January 1, 2020
Debbie Turner remembers the shock when a veterinary specialist said her beloved dog, Kanga Lu, had severe heart damage. NBC News reports. For weeks, Kanga had been experiencing odd symptoms— including fatigue, breathing problems and what her local vet assumed were seizures. But now Turner was being told that the Maltese-Chihuahua mix was in late-stage heart failure. The seizures, it turned out, had been fainting spells.
“So I’m sitting with what I thought was a healthy six-year-old dog that was having minor seizures, and now I find out she might only have three months to live,” said Turner, 66, of Orlando, Florida.
NBC News is now reporting that Turner is one of a growing list of pet owners whose healthy sounding dog food may have somehow led to a serious heart problem in their pets called dilated cardiomyopathy.
The Food and Drug Administration last year announced a possible link between the condition, which can cause heart failure; and grain-free pet foods, which replace grains with ingredients like peas, lentils ,or potatoes.
By April, the agency said that it had received 524 reports of 560 dogs and 14 cats diagnosed with DCM that appeared to be related to diet. In June, the FDA took the unusual step of listing the 16 brands of dog food—among them, such popular brands as Blue Buffalo, Natural Balance, NutriSource, Nutro, and Rachael Ray Nutrish—nder investigation.
It’s still not known exactly how certain pet foods may be damaging pet hearts, but researchers have found some clues. Possible culprits include deficiencies in certain compounds necessary for heart health, as well as diets with exotic ingredients.
In dogs and cats developing DCM, the “walls of the heart become thin, and its ability to pump blood decreases,” Dr. Bruce Kornreich, a veterinary cardiologist and director of the feline health center at the Veterinary College of Cornell told NBC News. “If this continues, your pet can end up with chronic heart failure.”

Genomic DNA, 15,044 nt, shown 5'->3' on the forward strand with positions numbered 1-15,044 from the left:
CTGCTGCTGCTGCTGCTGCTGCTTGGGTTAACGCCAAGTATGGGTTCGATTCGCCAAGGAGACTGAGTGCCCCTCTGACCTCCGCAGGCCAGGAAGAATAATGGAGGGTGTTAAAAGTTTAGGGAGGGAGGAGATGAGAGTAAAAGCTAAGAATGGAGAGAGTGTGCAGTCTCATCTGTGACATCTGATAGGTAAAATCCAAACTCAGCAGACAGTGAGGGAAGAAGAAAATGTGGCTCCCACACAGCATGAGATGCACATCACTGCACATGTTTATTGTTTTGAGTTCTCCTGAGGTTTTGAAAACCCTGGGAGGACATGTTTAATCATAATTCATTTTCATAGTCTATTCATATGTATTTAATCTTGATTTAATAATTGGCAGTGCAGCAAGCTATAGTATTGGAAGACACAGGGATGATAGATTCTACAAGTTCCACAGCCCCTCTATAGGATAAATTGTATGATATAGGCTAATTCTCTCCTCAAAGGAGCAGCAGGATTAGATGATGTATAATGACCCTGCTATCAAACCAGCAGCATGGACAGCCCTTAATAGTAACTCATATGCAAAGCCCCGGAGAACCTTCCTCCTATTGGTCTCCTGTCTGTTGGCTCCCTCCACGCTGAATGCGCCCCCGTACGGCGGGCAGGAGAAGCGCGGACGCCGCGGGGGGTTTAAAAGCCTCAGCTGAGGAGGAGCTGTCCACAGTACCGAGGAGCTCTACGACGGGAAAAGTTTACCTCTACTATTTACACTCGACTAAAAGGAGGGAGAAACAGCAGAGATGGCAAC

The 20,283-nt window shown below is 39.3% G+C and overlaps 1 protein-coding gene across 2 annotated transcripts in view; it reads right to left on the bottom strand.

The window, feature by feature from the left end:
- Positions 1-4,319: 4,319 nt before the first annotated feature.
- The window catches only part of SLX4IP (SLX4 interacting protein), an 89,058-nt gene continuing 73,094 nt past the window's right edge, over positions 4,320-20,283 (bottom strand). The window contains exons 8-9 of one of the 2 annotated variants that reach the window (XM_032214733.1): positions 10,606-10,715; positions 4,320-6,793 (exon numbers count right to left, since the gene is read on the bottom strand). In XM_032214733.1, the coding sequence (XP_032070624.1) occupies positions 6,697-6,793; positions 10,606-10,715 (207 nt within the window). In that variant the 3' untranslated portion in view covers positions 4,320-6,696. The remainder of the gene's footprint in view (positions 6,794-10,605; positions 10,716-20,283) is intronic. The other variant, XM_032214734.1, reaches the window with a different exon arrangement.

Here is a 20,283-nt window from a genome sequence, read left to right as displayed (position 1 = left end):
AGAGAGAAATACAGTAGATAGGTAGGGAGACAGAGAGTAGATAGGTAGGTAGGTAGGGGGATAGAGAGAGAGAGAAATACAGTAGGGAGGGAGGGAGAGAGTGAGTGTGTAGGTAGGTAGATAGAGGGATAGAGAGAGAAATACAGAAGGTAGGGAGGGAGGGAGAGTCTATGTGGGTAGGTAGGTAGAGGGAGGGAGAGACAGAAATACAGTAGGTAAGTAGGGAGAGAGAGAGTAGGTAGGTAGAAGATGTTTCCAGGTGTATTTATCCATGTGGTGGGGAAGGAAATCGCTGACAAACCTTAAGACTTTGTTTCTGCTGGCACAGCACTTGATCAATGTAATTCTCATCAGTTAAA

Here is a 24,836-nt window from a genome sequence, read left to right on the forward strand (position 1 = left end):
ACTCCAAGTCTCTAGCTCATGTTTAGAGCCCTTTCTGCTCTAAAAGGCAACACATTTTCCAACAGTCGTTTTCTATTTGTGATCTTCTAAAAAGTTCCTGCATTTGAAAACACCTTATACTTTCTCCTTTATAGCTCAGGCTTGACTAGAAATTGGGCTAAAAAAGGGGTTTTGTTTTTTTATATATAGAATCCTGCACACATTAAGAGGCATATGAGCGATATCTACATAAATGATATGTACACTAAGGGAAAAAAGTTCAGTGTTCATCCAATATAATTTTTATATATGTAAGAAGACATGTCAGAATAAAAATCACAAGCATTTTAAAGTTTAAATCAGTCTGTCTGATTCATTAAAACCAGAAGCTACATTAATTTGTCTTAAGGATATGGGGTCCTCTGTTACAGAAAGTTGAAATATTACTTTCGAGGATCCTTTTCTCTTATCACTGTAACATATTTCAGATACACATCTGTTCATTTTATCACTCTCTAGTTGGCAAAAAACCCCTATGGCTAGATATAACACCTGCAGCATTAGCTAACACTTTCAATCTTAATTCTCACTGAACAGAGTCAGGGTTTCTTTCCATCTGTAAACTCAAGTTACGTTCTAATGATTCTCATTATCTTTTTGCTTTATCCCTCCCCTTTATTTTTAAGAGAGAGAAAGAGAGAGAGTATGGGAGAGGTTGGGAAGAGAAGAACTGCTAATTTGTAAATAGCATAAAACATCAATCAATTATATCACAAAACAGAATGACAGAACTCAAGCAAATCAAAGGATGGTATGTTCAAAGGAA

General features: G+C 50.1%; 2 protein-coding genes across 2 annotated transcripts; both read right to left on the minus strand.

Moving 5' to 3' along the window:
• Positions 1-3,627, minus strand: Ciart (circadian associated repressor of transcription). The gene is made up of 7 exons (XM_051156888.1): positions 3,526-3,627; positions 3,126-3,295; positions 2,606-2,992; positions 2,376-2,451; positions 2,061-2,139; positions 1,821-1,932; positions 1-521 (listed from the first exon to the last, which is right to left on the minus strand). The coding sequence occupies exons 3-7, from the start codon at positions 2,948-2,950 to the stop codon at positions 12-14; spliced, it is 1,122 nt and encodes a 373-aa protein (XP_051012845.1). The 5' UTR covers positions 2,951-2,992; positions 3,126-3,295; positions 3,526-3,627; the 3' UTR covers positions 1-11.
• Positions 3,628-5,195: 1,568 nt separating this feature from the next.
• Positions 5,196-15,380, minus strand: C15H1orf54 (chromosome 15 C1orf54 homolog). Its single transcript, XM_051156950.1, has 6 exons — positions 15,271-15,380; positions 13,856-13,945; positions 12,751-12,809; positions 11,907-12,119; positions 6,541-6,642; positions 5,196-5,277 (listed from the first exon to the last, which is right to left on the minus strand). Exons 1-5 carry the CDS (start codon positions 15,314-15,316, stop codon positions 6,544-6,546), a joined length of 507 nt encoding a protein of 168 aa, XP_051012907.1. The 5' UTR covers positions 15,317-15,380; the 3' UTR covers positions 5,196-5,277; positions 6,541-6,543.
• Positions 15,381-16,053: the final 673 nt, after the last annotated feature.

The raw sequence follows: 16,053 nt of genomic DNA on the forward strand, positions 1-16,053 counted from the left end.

DCM is a known genetic issue for certain large breeds of dogs, including great Danes, German shepherds, and Doberman pincers. But when the FDA and veterinarians around the country started to see dogs of all sizes developing this kind of heart damage several years ago, they grew alarmed.
The number of cases of DCM are likely to rise, experts say.
“We continue to see dogs coming into our hospital affected by this problem,” Dr. Lisa Freeman, a veterinary nutritionist and professor at the Cummings School of Veterinary Medicine at Tufts University, told the network news outlet. “It’s not going away.”
Unfortunately, Freeman said, the solution is probably not going to be a simple one, and the suspect foods are not just those described as “grain free.” She and others are now investigating a broader class of foods, dubbed “BEG” foods: ones that are made by boutique companies, contain exotic ingredients, or are grain-free.
The FDA echoes Freeman’s concerns about a complex solution. “At this time, it is not clear what it is about some diets that may be connected to DCM in dogs, but FDA believes it may be multi-factorial,” said Monique Richards, an FDA spokesperson. “There are multiple possible causes of DCM.”
Research contact: @NBCNews